Unlikely as it seems, it does happen on occasion. Pop-punk bands grow up. Blink-182 did it and met with great success, The Ataris did it and will likely be met with the realization that they should have stuck to their previous style. Now it’s Sugarcult’s turn…and the results are in.
Mission impossible? Mission successful.
Trust me when I tell you it pains me in some respects to admit this, but what Sugarcult have done with Lights Out is create a solid and enjoyable pop-rock record. I’ve never been a fan of the band, but the infectious melodies and solid songs here are causing me to sit on the other side of the fence. It seems the entire band has gone through a real maturation process that shows up in just about every facet of their songwriting. First off, singer Tim Pagnotta has taken himself from the depths of pop-punk dredges to a sound that really becomes him. His voice has deepened, his inflection become more earnest, and overall approach is far more suited to this style than the vapid nonsense the previous two albums offered.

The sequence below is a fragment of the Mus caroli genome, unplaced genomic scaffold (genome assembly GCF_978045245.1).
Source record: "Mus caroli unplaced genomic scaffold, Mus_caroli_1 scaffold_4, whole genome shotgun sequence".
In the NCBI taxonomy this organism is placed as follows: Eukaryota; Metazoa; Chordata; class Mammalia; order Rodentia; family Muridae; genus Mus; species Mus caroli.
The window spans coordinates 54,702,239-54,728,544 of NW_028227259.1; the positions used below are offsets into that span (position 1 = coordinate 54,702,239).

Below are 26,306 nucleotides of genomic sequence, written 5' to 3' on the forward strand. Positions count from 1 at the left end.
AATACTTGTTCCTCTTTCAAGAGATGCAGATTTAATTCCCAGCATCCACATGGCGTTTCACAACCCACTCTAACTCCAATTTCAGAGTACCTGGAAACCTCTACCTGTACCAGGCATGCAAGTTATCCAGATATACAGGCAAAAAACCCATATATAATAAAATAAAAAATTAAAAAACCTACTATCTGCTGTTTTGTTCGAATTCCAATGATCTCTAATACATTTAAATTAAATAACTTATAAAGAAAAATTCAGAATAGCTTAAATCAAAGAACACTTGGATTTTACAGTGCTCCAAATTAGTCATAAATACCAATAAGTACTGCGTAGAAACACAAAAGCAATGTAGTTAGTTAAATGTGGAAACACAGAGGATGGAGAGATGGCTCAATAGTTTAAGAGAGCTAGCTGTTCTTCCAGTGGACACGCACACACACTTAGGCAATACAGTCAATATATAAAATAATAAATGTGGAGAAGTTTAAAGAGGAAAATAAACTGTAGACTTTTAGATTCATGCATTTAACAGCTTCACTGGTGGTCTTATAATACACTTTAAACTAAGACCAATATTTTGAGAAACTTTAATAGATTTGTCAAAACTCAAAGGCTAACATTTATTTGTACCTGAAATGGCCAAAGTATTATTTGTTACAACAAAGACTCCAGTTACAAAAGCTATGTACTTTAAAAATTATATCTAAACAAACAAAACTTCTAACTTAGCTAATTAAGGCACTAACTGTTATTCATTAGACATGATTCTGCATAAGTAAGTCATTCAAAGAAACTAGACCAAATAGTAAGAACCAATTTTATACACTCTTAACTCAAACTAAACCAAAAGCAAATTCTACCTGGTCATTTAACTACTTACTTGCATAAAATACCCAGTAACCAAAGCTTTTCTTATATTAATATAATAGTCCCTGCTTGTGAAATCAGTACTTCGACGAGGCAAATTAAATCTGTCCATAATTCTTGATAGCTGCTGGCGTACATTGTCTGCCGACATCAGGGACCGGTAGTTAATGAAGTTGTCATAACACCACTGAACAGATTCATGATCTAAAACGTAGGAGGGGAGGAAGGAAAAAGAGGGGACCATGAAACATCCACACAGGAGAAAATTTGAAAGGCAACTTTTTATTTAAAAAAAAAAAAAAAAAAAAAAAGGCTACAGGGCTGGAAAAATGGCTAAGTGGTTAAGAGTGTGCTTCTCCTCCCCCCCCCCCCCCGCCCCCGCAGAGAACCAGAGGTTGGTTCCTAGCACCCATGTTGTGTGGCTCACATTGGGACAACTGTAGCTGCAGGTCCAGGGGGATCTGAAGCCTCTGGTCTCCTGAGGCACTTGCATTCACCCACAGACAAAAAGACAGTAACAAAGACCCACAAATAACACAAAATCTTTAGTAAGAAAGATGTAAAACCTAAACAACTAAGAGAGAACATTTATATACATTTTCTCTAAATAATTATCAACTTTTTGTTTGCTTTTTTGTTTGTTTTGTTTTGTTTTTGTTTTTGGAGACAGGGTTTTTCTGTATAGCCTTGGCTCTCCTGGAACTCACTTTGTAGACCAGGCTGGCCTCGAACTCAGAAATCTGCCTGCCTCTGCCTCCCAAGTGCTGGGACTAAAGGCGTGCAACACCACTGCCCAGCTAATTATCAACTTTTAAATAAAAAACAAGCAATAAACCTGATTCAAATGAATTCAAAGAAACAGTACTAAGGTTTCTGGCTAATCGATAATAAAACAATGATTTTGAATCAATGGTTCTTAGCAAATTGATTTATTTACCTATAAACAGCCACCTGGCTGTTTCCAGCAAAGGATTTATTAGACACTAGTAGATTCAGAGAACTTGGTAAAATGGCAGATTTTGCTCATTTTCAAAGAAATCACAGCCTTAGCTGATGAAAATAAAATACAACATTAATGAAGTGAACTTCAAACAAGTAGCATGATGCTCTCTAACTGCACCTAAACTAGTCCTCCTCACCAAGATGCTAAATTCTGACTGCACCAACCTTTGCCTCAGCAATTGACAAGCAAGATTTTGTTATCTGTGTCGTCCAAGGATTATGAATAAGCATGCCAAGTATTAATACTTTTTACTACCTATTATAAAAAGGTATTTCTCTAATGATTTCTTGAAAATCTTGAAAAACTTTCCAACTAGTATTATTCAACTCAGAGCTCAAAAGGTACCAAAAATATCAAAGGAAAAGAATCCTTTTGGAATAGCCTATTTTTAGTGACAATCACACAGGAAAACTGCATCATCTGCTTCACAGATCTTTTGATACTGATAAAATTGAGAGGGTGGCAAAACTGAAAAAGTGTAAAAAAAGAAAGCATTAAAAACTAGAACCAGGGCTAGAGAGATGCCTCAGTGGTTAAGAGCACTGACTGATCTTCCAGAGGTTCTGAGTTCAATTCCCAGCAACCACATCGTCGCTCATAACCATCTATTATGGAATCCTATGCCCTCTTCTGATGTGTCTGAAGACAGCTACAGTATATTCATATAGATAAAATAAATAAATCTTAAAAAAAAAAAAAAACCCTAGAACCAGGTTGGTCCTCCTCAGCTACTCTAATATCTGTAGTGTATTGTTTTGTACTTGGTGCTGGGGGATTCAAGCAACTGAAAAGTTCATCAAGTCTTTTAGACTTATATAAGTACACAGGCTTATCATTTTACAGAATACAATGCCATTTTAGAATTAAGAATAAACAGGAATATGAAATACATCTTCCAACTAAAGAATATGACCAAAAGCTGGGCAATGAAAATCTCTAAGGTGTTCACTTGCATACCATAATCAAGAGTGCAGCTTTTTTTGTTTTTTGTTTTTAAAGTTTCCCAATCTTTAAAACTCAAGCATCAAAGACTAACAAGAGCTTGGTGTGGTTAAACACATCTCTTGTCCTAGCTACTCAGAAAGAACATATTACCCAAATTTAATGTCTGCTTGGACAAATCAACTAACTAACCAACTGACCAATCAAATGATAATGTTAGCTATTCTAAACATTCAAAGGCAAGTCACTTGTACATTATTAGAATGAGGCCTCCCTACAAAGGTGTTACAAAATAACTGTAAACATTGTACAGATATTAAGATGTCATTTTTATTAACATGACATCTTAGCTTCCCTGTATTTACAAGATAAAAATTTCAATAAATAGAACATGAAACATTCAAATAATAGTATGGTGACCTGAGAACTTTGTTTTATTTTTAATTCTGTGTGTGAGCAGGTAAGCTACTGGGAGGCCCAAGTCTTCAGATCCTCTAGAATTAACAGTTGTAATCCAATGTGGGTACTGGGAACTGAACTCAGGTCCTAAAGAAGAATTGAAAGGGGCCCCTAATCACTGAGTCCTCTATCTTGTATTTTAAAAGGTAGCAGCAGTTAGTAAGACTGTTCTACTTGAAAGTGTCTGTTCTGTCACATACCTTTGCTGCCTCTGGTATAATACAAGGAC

What we have now is a seasoned effort from the last band I’d have expected it from. These songs ooze energy and an extremely youthful honesty. “Dead Living” puts anyone listening on notice as to just how much this four-piece has truly grown. While the verses aren’t the most memorable musical moments I’ve ever heard, the chorus is truly an engaging and exuberant display that bodes well for the other eleven songs on the album. Without reinventing the wheel, this one song proves they’ve saved a career formerly an inch from drowning. “Made a Mistake” is one of their forays into a slower tempo, and while it doesn’t quite hold the infectious quality that many of the faster tracks do, it’s still got its charm. Shimmering chord progressions and a simple beat are all it takes for Pagnotta to croon over, and the pace lends itself well to the chance for individual members to display their contributions to the overall fabric of the band.
This is a truly solid record from one of the last groups I’d have expected it from. There’s still some silly lyrics and musical missteps, but the growth and maturity inherent in this four-piece is nothing if not a very pleasant surprise. They’ve come a long way since bouncing off the walls, and they’ve really settled into a comfort level that could very well see them develop into a band to watch for.